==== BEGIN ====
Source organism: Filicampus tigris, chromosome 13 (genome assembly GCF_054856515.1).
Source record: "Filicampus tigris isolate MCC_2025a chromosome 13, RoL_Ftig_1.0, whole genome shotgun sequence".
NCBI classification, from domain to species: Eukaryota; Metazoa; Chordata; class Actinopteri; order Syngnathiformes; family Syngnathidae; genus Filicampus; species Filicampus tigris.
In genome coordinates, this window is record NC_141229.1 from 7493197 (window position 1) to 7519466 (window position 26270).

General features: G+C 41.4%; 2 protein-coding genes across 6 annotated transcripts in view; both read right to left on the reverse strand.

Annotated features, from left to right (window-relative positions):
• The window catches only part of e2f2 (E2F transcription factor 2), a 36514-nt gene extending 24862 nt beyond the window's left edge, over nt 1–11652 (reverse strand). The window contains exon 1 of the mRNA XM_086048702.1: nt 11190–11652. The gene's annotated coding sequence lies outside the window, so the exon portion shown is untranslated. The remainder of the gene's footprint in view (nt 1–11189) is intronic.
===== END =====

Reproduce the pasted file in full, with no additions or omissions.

Source organism: Filicampus tigris, chromosome 13 (genome assembly GCF_054856515.1).
Source record: "Filicampus tigris isolate MCC_2025a chromosome 13, RoL_Ftig_1.0, whole genome shotgun sequence".
NCBI classification, from domain to species: Eukaryota; Metazoa; Chordata; class Actinopteri; order Syngnathiformes; family Syngnathidae; genus Filicampus; species Filicampus tigris.
In genome coordinates, this window is record NC_141229.1 from 7493197 (window position 1) to 7519466 (window position 26270).

General features: G+C 41.4%; 2 protein-coding genes across 6 annotated transcripts in view; both read right to left on the reverse strand.

Annotated features, from left to right (window-relative positions):
• The window catches only part of e2f2 (E2F transcription factor 2), a 36514-nt gene extending 24862 nt beyond the window's left edge, over nt 1–11652 (reverse strand). The window contains exon 1 of the mRNA XM_086048702.1: nt 11190–11652. The gene's annotated coding sequence lies outside the window, so the exon portion shown is untranslated. The remainder of the gene's footprint in view (nt 1–11189) is intronic.